NSA review group member wants to expand data collection program

A review group hand-picked by United States President Barack Obama said last week that the National Security Agency needs to reform dozens of the ways it does business. One member of that panel, however, says the NSA doesn’t do enough.

Michael Morell, the former acting director of the Central Intelligence Agency and a member of the five-person NSA review group compiled by Pres. Obama, said in a recent interview that the secretive US spy agency should have its powers expanded to collect not just telephone metadata, but email information as well.

US schools attempted to ban 49 books in 2013

Censorship in American schools and libraries is on the rise as more institutions attempt to ban books tackling racial and sexual issues, as well as those written by minorities, according to the anti-censorship group Kids’ Right to Read Project.

In a report by the Guardian, the KRRP stated it has dealt with 49 separate cases of book bannings across 29 states this year, up more than 50 percent compared to the previous year. November alone found the group, part of the National Coalition Against Censorship, investigating three times the typical number of book bannings in the United States.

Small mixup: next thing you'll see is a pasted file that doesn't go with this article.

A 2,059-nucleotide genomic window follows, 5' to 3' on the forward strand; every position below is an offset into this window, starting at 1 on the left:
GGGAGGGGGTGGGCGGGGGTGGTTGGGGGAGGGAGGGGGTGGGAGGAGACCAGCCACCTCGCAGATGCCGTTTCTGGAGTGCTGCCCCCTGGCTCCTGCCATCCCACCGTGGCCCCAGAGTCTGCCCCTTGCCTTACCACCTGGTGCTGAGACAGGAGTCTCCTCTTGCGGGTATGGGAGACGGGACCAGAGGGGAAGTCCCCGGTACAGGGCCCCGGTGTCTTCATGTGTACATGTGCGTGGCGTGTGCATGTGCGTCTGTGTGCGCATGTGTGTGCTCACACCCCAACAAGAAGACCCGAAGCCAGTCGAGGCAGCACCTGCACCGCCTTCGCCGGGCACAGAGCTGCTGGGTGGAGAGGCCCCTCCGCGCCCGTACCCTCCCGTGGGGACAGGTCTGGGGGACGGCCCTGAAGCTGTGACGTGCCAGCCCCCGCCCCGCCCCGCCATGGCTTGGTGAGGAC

NYPD commissioner Kelly joins powerful foreign policy think-tank

Outgoing New York Police Commissioner Ray Kelly will join the dominant foreign policy think-tank Council on Foreign Relations following his exit from the NYPD later this month.

Kelly, the longest-serving commissioner in New York Police Department history, will become a visiting fellow at the Council on Foreign Relations (CFR), the organization said Monday in a statement. He will focus on "counterterrorism, cybersecurity, and other national security issues” while working at the organization’s headquarters in Manhattan.

Utah County Adopts Jim Crow Tactic, Preventing Same-Sex Couples From Marrying

In the wake of the Supreme Court’s school desegregation decision in Brown v. Board of Education, Virginia Sen. Harry F. Byrd called for a campaign of “massive resistance” to Brown in an effort to thwart public school integration. One Virginia county even shut down its public school system entirely from 1959 until 1964 in order to prevent black children from attending school alongside white ones. Fifty years after Prince Edward County, Virginia reopened its schools, however, a Utah county clerk has apparently decided to follow its lead.

Canada's October Deficit Rings In At $2.5 Billion, Same As Year Ago

OTTAWA - The federal government ran a deficit of $2.5 billion in October, unchanged from the same month last year.

The monthly fiscal monitor said Monday that the federal government's revenue slipped by $100 million as an increase in personal income tax and other sources was offset by lower revenue from corporate taxes and the GST.

Canadian Economy: 2014 May Be Year Things Finally Get Better. Again.

OTTAWA - Wait until next year.

It's a familiar refrain for sports teams, but the premise is getting old for Canadians awaiting the return of an economy that can be counted on for jobs, solid incomes and financial security.